In terms of the EU’s Common Security and Defence Policy (CSDP), Romania has been an active contributor to NATO-, OSCE-, UN- and US-led missions abroad (e.g. in Afghanistan, Africa, the Balkans and Iraq). Its interest in civil-military cooperation (CIMIC) has therefore been longstanding. What’s more, it has developed its CIMIC dimension in several ways (e.g. via the National Defence University and by participating in joint trainings and exercises with allies), and it continues to do so. One can also say that EU-level policies (e.g. those prescribing precise responsibilities to member states regarding their contributions to EU efficiency, deployment, pools of civilian experts, etc) have played an integrating role in Romania. What’s more, they have been eagerly embraced owing to their potential to further structure this interinstitutional coordination and to give more weight to the civilian sector, which is currently less developed than the military one, such as by improving the legal framework, training, recruitment and financial instruments.
Furthermore, Romania has always been supportive of an approach that sees the EU’s crisis-prevention role as being complementary to NATO, as opposed to EU collective defence, which is seen as overlapping. There have been ongoing efforts to use the EU’s crisis management and relief framework as an anchor to further develop both external (i.e. with other countries) and internal cooperation. Although Romania already has quite a lot of experience in this field (including in emergency services infrastructure, capacity of intervention, etc), it still needs to consolidate it. Among the government bodies involved, the MFA currently plays the coordinating role (because it has also been coordinating EU civilian missions abroad). The Ministry of Internal Affairs is the main contributor to such efforts, but some specialised tasks are also assigned to the Ministry of Justice, the MND and the intelligence services, especially when they involve cybersecurity, strategic communications and hybrid threats. Furthermore, the European Defence Fund (EDF) provides a good concrete anchor to help boost cooperation between the MND, the Ministry of Economy, and the domestic defence industry (i.e. private entities). The Ministry of Public Finance, which co-funds this cooperation, and the Ministry of Education (for the R&D part) are also a part of it.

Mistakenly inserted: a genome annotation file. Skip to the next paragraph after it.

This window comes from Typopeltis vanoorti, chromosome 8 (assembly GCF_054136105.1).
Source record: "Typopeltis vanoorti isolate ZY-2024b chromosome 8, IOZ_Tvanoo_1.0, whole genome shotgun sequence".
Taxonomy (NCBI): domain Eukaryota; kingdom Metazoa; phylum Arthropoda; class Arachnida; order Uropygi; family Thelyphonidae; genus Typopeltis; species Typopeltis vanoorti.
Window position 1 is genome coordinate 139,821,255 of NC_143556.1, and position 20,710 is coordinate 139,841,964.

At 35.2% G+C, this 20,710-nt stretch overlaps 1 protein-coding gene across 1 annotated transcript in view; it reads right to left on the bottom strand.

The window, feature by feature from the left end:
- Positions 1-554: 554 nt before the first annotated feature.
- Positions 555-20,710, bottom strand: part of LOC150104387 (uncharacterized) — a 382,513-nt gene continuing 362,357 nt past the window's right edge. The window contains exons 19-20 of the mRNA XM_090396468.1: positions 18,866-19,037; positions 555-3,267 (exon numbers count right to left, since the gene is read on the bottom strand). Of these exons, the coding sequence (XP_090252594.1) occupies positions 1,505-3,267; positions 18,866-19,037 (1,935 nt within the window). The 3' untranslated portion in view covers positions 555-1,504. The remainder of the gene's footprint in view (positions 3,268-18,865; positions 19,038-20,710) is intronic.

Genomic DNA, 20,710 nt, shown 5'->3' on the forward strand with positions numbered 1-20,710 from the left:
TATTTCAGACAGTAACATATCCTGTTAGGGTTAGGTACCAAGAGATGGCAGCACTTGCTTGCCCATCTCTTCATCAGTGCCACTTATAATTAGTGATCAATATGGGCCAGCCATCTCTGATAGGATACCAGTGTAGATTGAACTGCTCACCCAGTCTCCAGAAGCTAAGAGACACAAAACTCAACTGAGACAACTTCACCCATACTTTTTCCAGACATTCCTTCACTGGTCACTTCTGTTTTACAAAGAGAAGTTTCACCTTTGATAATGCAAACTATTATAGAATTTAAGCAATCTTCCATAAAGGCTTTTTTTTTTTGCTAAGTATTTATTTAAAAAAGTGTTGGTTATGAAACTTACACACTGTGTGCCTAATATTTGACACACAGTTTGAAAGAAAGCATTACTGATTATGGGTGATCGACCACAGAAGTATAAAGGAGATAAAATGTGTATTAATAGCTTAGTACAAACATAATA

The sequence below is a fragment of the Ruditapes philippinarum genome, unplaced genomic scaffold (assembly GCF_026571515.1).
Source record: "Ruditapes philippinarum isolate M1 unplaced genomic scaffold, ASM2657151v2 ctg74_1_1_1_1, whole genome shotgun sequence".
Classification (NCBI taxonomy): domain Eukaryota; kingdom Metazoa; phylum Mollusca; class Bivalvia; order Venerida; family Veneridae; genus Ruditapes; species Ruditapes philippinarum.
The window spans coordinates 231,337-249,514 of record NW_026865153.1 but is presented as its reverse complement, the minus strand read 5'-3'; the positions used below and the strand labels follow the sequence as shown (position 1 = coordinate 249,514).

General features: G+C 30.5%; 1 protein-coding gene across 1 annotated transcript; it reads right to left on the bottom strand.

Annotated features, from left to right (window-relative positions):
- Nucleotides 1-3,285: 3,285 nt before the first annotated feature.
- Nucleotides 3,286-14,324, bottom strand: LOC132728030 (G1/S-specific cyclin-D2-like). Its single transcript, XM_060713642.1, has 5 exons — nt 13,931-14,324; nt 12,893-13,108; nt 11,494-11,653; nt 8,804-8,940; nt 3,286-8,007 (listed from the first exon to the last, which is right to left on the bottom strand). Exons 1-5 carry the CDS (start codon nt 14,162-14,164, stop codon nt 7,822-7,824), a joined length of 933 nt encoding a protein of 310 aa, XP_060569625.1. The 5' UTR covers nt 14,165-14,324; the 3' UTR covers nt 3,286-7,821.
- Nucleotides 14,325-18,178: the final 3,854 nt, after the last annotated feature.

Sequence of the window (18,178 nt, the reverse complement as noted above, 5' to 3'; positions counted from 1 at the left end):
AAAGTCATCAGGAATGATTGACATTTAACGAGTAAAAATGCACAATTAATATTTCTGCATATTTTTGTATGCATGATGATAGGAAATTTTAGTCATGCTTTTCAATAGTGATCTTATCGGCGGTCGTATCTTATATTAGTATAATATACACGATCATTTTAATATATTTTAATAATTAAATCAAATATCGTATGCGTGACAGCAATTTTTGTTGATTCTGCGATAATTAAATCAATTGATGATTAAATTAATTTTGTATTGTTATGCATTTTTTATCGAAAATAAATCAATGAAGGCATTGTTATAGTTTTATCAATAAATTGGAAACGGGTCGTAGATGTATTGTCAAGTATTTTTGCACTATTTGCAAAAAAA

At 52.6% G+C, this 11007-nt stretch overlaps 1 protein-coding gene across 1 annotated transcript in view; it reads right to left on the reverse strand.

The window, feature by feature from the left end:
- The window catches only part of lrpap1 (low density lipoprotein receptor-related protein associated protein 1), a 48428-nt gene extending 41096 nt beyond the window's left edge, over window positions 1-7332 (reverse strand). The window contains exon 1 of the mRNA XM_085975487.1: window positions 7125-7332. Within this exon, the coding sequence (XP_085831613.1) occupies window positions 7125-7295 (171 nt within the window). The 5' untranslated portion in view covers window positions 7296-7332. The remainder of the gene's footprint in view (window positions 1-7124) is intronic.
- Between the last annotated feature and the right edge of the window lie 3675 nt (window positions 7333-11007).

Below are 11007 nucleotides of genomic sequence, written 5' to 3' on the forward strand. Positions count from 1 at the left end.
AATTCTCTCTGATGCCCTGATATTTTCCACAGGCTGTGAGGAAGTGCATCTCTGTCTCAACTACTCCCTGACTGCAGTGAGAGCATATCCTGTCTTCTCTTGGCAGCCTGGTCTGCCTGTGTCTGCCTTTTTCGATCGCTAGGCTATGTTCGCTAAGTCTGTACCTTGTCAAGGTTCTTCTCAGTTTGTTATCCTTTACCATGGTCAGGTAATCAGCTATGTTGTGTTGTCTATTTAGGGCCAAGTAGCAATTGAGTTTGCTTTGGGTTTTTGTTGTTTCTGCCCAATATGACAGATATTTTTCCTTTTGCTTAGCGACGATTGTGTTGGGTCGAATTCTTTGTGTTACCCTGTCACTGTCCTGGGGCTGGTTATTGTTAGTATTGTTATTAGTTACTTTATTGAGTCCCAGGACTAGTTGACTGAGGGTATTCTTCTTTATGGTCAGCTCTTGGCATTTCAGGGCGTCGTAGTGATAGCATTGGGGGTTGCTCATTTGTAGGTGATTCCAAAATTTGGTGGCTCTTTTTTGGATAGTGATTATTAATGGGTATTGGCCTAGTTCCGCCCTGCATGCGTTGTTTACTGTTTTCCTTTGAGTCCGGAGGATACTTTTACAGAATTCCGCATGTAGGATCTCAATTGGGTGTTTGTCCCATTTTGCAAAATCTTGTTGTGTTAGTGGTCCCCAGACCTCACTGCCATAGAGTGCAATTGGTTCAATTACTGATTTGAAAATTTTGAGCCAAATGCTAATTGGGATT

When it comes to maritime security, Romania’s security assessment views the Black Sea as a particularly vulnerable soft spot. For this reason, the country places emphasis on maritime security and has coordinated and cooperative policies regarding related goals. As an overarching principle, Romania allocates a lot of importance to NATO-EU cooperation. It sees its security interests best represented by NATO, which, from the country’s perspective, was also the first supranational organisation into which it was integrated, in 2004, which was followed by EU accession in 2007. Furthermore, Romania is involved in the Three Seas Initiative and the EU’s Danube Strategy in addition to having its own strategy for the Black Sea region. It has joined these framework initiatives in the hopes of throwing the weight of cooperation on a number of civilian fields in the pursuit of strategic and often security-driven goals. Some of them have not produced much in terms of outcomes, and some of them (e.g. the Three Seas Initiative) are still in their infancy. Nevertheless, efforts are being made to bring relevant actors together to create a permanent form of cooperation.
Romania’s strategic partnership with the United States, which has pretty much developed in parallel to the country’s NATO contribution, has also helped to integrate policies, since the dialogue with the US comprises not just military operations, but also a number of other issues, such as ones related to taxes, immunities and litigation. At the same time, however, the administration sees the EU as the political body with the highest potential to generate frameworks that are immediately transferrable into national policies and mechanisms (much like the adoption of the acquis in the pre-accession period), and that, through subsidiarity, encourage cooperation with the local authorities and society at large. This is especially the case given the fact that these cooperation mechanisms with local authorities, which determine questions such as who is in charge of what, have been all but lost since the end of the Cold War. Therefore, all policies that have both an EU and NATO dimension translate quite quickly into WGAs, and a security-related mini-infrastructure exists among the relevant ministries.